Questions regarding a whale’s vision and their ability to see like us has always been up for debate. The general consensus is that yes, whales can see with their eyes, but depending on the species, some whales do see better than others. Most whales are even thought to be color blind, but that doesn’t change the fact that when we swim up next to them while diving or snorkeling, they know exactly where we are and the shapes that we make.
Closely studying and swimming with whales has helped us garner a better understanding of them. We have learned that eyesight for whales is less important than their other senses when it comes to their experience of the world and immediate environment.
Instead, some whale species rely on their special ability of echolocation to measure distance, danger, identify objects, and communicate, which helps make up for having a compromised or not so advanced or developed vision because of their highly attuned and phenomenal use of sound. Toothed whales, such as sperm whales and orcas, as well as dolphins, use echolocation specifically for hunting and navigating.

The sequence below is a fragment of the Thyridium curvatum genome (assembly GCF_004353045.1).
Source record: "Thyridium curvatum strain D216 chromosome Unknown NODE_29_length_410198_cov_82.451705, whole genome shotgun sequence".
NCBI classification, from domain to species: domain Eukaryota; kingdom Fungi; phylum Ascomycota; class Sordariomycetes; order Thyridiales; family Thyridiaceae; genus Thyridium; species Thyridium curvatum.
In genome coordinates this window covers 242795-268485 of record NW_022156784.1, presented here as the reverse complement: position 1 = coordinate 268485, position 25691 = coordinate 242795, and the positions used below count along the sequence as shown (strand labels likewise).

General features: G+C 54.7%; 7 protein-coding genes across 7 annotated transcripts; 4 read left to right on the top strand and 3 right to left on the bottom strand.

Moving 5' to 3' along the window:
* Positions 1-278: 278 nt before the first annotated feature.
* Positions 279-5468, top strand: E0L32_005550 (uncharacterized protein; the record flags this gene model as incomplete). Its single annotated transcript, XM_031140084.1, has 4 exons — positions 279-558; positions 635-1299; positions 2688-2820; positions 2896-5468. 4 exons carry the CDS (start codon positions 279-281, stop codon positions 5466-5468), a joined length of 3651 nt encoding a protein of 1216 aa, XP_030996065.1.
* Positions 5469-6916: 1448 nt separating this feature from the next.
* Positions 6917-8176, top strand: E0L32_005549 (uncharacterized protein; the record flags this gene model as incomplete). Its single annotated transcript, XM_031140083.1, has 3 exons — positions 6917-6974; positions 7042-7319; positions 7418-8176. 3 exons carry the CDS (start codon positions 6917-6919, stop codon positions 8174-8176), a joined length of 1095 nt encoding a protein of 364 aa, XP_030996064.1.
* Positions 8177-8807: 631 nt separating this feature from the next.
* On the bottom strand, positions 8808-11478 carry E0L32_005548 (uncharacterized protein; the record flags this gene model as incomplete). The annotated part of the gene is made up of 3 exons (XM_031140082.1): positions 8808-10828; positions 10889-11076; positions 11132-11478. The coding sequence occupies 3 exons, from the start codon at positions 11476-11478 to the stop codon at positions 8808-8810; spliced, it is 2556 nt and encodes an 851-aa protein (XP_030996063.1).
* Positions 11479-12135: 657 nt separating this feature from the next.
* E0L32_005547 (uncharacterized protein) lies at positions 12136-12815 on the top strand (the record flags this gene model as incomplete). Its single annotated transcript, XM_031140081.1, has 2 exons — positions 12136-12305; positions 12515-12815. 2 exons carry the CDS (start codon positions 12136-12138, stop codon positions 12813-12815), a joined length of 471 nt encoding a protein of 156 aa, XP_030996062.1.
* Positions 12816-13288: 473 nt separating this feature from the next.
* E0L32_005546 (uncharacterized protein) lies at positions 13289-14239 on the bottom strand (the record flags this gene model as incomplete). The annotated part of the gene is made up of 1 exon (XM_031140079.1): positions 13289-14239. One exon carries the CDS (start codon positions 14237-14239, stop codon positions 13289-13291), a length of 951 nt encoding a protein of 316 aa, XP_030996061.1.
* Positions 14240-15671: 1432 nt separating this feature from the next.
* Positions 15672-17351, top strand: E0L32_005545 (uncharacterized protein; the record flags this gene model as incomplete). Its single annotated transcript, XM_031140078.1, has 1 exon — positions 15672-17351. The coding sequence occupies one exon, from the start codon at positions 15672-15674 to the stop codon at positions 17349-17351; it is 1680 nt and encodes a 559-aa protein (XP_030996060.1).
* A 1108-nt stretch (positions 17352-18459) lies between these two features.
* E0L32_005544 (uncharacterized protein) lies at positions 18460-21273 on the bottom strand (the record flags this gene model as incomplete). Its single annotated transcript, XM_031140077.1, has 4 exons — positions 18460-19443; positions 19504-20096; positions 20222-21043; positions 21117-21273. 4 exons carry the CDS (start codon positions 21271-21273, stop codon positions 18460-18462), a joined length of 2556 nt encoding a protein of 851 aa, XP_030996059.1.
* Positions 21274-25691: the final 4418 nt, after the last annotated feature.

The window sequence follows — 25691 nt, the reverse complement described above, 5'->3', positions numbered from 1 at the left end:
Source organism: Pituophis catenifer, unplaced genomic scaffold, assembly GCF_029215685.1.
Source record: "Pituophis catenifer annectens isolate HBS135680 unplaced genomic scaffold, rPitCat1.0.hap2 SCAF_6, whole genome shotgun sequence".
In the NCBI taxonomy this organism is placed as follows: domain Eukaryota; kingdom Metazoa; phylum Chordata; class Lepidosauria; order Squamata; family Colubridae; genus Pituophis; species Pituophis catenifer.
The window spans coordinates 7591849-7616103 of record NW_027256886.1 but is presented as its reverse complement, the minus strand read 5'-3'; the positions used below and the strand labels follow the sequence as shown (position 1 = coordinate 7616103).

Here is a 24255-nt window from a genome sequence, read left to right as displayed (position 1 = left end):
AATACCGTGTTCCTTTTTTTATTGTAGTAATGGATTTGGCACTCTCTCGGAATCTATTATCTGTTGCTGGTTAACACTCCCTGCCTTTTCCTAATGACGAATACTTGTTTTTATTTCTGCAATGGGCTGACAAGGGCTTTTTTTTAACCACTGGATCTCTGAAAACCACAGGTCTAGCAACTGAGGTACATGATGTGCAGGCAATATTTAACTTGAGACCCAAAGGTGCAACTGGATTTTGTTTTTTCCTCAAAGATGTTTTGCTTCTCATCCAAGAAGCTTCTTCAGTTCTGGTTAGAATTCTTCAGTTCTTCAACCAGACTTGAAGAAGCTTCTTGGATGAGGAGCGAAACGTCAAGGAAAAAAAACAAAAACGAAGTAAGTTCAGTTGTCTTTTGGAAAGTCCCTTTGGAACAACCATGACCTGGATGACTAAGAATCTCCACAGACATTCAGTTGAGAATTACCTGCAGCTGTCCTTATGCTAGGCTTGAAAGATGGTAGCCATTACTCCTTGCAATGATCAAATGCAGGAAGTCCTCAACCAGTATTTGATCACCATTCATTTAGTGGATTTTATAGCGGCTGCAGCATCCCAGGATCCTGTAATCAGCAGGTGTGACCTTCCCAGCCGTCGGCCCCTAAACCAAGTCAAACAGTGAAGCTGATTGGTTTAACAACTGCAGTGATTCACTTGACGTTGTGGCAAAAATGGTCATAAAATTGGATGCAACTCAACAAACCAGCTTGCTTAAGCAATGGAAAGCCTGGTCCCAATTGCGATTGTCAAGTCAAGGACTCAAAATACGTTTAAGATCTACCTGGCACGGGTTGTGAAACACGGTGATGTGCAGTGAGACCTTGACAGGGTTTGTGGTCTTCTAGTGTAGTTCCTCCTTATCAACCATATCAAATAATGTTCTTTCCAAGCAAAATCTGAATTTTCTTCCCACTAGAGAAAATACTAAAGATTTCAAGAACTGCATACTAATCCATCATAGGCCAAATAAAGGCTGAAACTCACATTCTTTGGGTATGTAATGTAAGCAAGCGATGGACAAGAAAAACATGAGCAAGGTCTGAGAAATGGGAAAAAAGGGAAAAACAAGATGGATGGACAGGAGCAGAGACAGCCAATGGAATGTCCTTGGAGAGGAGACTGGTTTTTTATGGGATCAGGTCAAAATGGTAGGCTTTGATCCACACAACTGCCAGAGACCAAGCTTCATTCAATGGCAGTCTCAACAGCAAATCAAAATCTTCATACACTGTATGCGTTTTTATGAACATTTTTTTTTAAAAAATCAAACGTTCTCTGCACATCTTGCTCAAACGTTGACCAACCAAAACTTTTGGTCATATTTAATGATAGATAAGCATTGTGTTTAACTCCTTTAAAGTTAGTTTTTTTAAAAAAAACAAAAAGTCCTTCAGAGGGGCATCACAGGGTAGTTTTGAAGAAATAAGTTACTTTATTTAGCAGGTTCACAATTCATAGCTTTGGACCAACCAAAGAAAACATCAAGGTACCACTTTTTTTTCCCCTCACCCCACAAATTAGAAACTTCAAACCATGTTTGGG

Interestingly enough, Baleen whales, such as humpback and blue whales, use other methods for communicating. Blue Whales produce a high-frequency series of sounds, called ‘songs’, to communicate, whereas Humpback whales are thought by scientists to not have vocal chords, so instead, pinch their nostrils together to produce those majestically haunting sounds.
Typically, whales who travel and spend most of their time deep underwater don’t need fantastic eyesight, so they are evolutionarily gifted with excellent hearing, use of sound or echolocation instead. According to scientists, whales in comparison to human standards undoubtedly have a much poorer vision. A whales’ difference in retina composition affects their ability to perceive colors and distance the same way other mammals do.
For example, with our experience of studying and researching Humpback Whales closely in the Gold Coast, it is believed that Humpbacks have a special cornea that allows them to see just as well above the water as below. It is also believed that they can see blue and green hues, but we are still unsure as to their perception or vision when it comes to the other myriad of colours.
It is nearly impossible for us to fully understand or measure exactly what each whale species, let alone each whale, does see with their eyes; however, based on scientific findings on the anatomy of their retina, photoreceptors, ganglion cell densities, etc., we can safely conclude that there are very evident limitations on the cetacean visual system. Nevertheless, they are fantastic creatures that deserve much of our understanding, continued research and preservation efforts.
So please, join us for a very special and educational opportunity of seeing these majestic creatures up close in the wild by booking a “Whale Watching” or “Swimming With Whales” experience with Cooly Eco Adventures today! Learn more about these awe-inspiring marine mammals, one fact at a time, while enjoying the beautiful backdrop the Gold Coast has to offer!